Arts & Culture
Yellowfish Sushi Creates "Japamex" Cuisine
Published: May 22, 2013
Opening last February in a tiny building on Wurzbach that has housed a number of businesses, most recently an auto inspection station, Yellowfish Sushi brother and sister owners Alex and Brenda Sarmiento have jumped in the swim with an urbane attitude and panache, delivering well-executed traditional and hybrid fare. Originally from Mexico City, the two got into the sushi biz at Sushi Zushi, and the influence shows from the spicy edamame to the use of fruit, cream cheese, and cooked fish in the rolls. But Yellowfish’s house style, which they call “Japamex,” adds welcome heat to some dishes and a bit of humor to the whole endeavor, a lightness enhanced by an interior done up in bright colors and sleek appointments.
Traditional hand rolls, rolled in cones with seaweed, are called Japanese tacos on the menu, which describes the Yellowfish “sushiology.” (Sushi chefs are of course, sushiologists.) But the fun is tempered with care for incredibly fresh ingredients — no fishy smells were discerned from the sashimi — joined with a concern for the environment. Chopsticks are reusable plastic utensils, rather than the usual throw-away wood variety, and the fish are carefully chosen, too. While uni, sea urchin, is a fashionable ingredient this season at New York restaurants, you won’t find it at Yellowfish, due to Alex Sarmiento’s concerns about sustainability. You will, however, find wild, not farmed, salmon and yellowtail (hamachi).
Before exploring the Japamex dishes, we checked for house quality in a place that second-rates can’t hide, the sashimi ($14). Named probaditas — literally, little tastes — the chunks of salmon, yellowfin tuna, yellowtail, and octopus were far from little; the 12 pieces added up to a hefty plate of soft protein; even the octopus, sliced, thankfully, in thinner pieces, avoided the rubberiness that is often its signature. A variant called Cevichimi ($17) is the sashimi sliced incredibly thin, to which is added cilantro, jalapeños, Sriracha sauce, and spicy ponzu sauce. Both dishes were more than good, and will be ordered on further visits.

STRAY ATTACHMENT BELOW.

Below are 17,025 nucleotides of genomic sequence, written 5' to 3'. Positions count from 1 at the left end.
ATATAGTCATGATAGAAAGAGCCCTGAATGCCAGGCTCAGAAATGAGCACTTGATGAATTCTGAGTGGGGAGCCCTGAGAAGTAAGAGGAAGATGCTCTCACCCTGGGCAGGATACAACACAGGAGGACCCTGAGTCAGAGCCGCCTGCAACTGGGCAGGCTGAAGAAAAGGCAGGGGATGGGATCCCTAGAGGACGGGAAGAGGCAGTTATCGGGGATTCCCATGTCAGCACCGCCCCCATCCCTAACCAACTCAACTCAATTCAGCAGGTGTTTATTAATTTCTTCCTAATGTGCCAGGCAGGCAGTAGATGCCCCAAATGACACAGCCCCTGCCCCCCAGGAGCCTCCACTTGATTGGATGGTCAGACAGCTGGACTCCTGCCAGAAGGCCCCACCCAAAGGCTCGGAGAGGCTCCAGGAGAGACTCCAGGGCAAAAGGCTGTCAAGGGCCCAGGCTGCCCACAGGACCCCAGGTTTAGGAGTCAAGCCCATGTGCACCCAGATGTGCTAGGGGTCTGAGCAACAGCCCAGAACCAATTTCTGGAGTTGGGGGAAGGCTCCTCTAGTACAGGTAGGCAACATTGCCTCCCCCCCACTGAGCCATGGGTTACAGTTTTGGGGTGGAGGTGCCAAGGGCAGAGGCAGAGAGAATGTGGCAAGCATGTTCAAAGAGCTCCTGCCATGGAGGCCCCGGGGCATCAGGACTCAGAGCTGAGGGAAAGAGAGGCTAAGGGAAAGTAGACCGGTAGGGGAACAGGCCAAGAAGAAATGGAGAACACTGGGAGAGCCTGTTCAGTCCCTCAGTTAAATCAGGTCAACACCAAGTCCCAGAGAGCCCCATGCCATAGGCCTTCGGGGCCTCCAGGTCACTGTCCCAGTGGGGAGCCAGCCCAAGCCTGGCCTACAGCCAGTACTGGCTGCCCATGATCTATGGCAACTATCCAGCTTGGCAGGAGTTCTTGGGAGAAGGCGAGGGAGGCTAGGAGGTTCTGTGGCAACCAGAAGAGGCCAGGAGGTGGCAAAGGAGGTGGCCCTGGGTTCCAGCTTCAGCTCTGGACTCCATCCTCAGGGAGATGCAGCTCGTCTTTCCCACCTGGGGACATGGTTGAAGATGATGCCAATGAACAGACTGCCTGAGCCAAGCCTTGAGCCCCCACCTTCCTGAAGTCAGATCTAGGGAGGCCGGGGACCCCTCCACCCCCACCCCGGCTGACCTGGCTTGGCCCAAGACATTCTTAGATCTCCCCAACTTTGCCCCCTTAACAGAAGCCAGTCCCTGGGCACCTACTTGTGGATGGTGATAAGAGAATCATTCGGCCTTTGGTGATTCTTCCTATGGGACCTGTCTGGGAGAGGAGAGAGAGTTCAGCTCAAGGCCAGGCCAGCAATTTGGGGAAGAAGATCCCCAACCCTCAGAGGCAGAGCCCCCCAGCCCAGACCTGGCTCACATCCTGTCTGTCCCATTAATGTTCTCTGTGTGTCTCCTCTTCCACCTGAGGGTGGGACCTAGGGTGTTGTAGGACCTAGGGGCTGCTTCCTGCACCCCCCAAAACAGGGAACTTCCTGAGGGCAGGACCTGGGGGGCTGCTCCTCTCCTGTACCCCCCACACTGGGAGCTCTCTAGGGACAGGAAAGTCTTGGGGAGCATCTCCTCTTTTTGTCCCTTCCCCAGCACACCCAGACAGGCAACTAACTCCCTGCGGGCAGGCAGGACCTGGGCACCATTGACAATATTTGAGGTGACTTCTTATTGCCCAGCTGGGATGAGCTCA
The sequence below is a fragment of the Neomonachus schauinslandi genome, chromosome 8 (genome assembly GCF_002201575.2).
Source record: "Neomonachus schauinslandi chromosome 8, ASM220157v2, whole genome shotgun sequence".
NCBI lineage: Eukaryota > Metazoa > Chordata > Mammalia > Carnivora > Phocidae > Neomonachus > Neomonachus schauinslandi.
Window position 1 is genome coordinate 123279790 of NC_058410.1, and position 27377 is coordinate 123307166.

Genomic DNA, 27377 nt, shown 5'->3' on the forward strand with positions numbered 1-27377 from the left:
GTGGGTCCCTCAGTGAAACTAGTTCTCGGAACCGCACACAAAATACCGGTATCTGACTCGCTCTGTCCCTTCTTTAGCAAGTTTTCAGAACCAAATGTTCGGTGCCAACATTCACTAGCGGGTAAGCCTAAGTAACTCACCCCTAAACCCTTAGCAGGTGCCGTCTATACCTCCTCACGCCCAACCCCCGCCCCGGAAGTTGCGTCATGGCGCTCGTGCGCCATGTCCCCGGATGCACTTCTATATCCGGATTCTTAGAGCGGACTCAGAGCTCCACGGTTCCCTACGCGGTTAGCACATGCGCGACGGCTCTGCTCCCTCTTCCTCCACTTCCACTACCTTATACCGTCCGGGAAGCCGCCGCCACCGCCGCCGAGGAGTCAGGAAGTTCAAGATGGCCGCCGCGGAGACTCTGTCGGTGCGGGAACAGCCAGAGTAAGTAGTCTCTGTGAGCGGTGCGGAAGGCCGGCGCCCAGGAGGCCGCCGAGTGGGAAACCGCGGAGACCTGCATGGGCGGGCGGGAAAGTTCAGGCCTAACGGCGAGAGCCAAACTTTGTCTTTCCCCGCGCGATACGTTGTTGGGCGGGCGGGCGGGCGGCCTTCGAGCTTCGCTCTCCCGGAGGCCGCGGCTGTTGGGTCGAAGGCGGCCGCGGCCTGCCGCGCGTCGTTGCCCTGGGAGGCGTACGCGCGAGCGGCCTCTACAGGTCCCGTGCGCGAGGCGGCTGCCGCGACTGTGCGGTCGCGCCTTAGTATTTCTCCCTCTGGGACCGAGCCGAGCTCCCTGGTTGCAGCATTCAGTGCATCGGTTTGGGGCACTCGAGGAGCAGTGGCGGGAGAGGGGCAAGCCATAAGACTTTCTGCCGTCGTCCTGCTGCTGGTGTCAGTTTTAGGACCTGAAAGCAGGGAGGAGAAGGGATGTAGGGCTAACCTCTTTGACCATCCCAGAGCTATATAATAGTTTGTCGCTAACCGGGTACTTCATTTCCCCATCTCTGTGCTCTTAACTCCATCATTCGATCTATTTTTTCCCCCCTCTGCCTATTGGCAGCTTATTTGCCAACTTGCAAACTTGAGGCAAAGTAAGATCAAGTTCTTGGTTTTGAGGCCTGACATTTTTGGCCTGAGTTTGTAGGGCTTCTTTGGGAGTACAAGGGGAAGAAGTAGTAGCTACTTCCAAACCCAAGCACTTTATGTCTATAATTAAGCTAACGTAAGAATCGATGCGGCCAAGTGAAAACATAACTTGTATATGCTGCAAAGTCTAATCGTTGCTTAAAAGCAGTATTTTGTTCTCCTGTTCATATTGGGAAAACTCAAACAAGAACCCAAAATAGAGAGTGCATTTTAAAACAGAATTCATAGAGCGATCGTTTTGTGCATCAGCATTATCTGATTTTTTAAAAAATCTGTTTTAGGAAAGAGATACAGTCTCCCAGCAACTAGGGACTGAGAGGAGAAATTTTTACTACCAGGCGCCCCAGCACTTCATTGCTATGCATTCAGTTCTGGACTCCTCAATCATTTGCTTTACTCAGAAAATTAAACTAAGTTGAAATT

Though I admit to having, for the most part, less than happy past experiences with many multi-culti fusion mixtures, we took the plunge and ordered several dishes recommended as Japamex, straight up. The Volcano ($12.50), a sliced roll filled with either crawfish or scallops (or both, diner’s choice), avocado, and kanikama (a blend of pureed fish used as imitation crab) is heated up with serrano chilies and topped with broiled seasoned crawfish and picante mayo. We found it to be too much of too many ingredients, each losing its identity in the melee.
But another much more complicated roll, the Frushi ($11), triumphed where we expected a hodge-podge. A heart of tempura-fried shrimp, cucumber, cream cheese, and masago caviar is topped with layers of avocado, plantains, crab, and strawberries, and drizzled with kiwi sauce. Rather than a debacle, it was a resounding success, or would have been if the rice had not been slightly undercooked. Also using tempura shrimp and cream cheese, the Urbano ($12) was enlivened with spicy Juma and sweet, black Anguila sauce, and paired nicely with the Frushi. The rice was, as in all the sushi, of the same al dente consistency, perhaps only underdone in the view of a purist. But to say the rice added texture would be making excuses; let’s hope they conform to tradition in the future, at least in this matter.
Best Bets Volcano and Frushi rolls, sashimi probadita
Hours 11:30am-10pm Mon-Thu, 11:30am-11pm Fri, 12:30-11pm Sat, 12:30-9pm Sun
The Skinny Japamex sushi adds spice and eco-concerns to fresh ingredients without, for the most part, getting lost in fusion illusions.
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